“Ted”: A Surprising Love Story
I wasn’t going to see the movie Ted. I thought it would be stupid, in a 19-year-old boy kind of way. Don’t get me wrong ~ I have laughed heartily at Seth MacFarlane’s Family Guy, especially when I’ve watched it with my 21-year-old son. But, having seen the previews for Ted, I thought to myself, “Raunchy, sexually exploitative, drug humor, cheap shots, no thanks.” I finally reneged last night when I just needed to see a comedy and it was the best option out there. I realize now that it was a good thing that I went to Ted with low expectations. I was bound to get more out of it!
What I did like about the movie, besides some good (if not PC) belly laughs, was the underlying love story. The relationship of Ted’s owner, John Bennet, an immature but good-hearted guy, and his level-headed, responsible, gorgeous girlfriend, Lori Collins, was interesting to watch as it unravels over the course of the movie.
I think many of us can relate to the ‘say one thing and do another’ John, the guy who keeps promising his girlfriend that he’ll get it right the next time. Whether it’s about getting to work on time or leaving her at a party to get high with Ted, John keeps messing up.
Here’s where one of my key date coaching rules comes in: Pay attention to his actions, not his words.
And Lori keeps taking him back.
Grrh! I found myself getting angry at Lori. My inner dating coach wanted to shout out, “Stop putting up with his selfish, hedonistic behavior. You need to let him know that you won’t tolerate it anymore. Walk away. See if he follows.”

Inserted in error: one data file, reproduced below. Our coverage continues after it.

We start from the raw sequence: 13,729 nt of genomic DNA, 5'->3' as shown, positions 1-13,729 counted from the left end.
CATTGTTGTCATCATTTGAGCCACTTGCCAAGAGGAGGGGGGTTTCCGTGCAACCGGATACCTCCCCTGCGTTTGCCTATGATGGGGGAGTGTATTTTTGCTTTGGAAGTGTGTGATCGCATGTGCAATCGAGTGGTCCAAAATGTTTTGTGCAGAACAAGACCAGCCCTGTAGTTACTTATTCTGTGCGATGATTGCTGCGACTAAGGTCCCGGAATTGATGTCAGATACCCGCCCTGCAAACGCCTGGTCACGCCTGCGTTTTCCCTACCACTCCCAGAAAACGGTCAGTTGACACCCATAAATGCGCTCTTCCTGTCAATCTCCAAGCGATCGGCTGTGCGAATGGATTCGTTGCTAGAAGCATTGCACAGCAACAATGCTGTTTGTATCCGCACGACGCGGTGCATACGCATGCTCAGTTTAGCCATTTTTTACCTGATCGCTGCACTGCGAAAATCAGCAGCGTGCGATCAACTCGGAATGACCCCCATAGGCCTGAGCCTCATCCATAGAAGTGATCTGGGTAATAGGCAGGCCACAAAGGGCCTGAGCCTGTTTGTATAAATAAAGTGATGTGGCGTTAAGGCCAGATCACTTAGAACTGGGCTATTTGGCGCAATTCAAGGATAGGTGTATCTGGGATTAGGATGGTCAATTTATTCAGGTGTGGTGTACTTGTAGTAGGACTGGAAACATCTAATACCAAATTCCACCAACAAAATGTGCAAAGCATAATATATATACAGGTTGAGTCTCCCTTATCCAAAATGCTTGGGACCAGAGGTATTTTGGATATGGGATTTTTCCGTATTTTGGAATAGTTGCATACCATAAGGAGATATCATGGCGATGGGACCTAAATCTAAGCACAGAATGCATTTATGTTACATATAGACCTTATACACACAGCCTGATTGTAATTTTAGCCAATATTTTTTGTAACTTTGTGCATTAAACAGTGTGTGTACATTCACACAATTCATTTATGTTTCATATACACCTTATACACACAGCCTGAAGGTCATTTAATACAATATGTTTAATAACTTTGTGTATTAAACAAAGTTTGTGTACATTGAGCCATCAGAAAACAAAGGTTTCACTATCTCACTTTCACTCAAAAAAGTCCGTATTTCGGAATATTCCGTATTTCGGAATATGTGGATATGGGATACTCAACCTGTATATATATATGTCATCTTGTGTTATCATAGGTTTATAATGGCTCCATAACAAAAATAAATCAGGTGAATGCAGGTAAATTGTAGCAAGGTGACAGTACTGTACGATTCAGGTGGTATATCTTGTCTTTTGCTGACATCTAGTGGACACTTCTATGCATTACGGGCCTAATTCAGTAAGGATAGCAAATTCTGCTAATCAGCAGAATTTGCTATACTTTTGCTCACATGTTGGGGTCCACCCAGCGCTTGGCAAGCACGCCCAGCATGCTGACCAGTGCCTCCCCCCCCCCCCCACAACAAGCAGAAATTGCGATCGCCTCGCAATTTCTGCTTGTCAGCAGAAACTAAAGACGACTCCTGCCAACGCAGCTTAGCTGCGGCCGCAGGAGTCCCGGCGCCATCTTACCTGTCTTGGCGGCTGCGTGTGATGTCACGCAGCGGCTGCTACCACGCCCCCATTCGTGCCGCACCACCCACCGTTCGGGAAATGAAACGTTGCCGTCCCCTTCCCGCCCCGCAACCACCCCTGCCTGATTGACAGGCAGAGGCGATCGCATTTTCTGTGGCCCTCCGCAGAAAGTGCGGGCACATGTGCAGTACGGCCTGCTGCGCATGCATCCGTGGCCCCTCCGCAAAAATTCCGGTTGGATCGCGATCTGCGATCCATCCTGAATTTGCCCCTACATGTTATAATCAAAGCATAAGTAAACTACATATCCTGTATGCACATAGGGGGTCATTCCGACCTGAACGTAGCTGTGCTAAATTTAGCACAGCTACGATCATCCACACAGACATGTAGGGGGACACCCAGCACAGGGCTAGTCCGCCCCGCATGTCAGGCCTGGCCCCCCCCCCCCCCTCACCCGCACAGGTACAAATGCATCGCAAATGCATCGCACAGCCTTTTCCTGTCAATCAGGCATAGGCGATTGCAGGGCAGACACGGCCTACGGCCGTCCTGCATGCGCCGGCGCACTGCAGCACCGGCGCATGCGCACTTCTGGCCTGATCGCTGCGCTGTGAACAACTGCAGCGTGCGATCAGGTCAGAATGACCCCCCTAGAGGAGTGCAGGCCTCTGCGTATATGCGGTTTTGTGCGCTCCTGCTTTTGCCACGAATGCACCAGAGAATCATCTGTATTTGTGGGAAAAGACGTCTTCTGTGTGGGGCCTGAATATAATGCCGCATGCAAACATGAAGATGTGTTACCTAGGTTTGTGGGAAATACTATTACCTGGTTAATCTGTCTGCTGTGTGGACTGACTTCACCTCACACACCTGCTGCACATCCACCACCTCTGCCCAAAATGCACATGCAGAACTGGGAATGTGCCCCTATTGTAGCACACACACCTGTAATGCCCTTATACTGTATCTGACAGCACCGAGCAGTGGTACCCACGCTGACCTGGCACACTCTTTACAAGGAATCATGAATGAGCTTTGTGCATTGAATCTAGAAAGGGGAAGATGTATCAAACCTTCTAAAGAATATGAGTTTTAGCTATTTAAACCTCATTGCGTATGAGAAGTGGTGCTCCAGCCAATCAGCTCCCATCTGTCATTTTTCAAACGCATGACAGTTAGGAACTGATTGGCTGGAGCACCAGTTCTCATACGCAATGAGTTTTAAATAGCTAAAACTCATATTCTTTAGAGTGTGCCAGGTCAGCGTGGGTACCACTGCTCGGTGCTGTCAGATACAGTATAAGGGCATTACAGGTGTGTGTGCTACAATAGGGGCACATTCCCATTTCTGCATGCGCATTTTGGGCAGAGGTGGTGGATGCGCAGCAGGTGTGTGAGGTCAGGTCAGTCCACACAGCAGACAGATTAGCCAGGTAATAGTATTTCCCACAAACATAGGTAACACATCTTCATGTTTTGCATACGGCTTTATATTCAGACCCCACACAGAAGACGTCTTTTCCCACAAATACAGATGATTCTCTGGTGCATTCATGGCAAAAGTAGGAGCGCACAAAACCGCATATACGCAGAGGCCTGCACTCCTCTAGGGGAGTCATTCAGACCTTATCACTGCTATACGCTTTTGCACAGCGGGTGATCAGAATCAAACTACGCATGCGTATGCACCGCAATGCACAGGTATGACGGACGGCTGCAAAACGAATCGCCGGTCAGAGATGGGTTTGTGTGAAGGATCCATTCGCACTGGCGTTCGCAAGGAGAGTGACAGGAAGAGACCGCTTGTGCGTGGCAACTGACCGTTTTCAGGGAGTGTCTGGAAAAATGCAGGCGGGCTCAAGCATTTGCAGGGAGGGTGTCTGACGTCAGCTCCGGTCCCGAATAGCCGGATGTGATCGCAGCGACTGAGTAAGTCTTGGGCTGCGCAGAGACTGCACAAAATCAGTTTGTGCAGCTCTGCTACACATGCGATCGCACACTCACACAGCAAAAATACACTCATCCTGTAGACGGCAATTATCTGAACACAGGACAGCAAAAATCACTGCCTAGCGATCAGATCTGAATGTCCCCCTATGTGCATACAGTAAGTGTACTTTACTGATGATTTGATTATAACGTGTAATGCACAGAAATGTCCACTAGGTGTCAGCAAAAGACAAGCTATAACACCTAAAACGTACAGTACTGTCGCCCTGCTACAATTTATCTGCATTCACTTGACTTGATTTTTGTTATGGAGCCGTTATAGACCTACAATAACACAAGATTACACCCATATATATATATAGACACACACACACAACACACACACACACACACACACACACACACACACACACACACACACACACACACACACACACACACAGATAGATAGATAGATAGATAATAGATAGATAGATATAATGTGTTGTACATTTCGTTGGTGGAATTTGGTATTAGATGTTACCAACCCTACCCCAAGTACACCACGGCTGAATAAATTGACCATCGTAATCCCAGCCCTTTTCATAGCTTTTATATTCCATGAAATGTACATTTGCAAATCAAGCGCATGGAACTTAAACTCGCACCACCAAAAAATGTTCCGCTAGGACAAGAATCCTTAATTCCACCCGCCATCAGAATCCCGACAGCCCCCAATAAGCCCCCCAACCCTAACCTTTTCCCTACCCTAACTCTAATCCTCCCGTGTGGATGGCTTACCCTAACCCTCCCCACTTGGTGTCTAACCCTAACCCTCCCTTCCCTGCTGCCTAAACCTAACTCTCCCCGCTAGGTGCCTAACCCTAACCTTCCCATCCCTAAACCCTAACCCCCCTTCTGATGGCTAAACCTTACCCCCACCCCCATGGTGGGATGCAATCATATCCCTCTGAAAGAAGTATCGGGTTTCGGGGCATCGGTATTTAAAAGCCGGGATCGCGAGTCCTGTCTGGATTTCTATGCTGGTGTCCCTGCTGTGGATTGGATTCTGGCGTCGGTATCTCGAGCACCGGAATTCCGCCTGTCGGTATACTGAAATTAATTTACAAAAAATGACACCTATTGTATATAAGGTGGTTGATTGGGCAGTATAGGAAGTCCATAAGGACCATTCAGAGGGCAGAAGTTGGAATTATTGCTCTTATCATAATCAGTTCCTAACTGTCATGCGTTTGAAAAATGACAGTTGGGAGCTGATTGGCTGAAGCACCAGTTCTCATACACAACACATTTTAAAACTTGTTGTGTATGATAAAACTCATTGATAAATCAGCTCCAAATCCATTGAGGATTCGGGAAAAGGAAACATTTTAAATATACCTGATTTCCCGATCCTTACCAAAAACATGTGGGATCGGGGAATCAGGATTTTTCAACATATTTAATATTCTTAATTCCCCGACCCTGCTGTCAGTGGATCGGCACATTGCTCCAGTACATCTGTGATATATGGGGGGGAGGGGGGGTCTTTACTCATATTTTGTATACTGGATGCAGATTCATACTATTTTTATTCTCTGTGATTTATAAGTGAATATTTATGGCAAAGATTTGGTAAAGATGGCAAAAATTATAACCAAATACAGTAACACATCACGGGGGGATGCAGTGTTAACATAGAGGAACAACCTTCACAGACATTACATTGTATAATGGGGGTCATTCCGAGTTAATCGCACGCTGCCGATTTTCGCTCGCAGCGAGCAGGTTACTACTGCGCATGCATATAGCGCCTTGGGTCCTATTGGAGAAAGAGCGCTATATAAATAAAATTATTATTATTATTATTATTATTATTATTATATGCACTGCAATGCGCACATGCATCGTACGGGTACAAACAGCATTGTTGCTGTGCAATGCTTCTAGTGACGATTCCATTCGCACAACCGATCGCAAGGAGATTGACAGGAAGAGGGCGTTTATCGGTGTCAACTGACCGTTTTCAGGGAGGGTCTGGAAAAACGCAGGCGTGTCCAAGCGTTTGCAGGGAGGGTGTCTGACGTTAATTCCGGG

Which brings me to my second date coaching rule: Have clear standards and follow-through with them.
If I was Lori at Lori’s age, I, too, would have lectured and admonished John for not treating me right. But as I found out the hard way, pushing, nagging, yelling, and cajoling don’t work.
Having standards works.
And follow through works. You need to mean what you say and say what you mean.
Lori is finally pushed over the edge when John abandons her for a drug-fest with Ted. She finally walks away.
The power of that move is immediately evident. John is devastated. He realizes that she is more important to him than the talking teddy bear who is keeping him stuck in his adolescence.
She walked away. She didn’t yell. She was done. She drew the line in the sand.
Through a series of events, John finally gets the girl. A good guy will fight for the girl he loves. If she walks away, he will follow.
A jerk will leave her in the dust after she’s declared her bottom line, her standards.
So, lessons learned?
1. Pay attention to his actions, not his words.
2. Have clear standards and follow-through with them.
3. Mean what you say and say what you mean.
4. Be able to tell the difference between a good guy and a jerk.
5. Hold onto the good guys. Dump the jerks.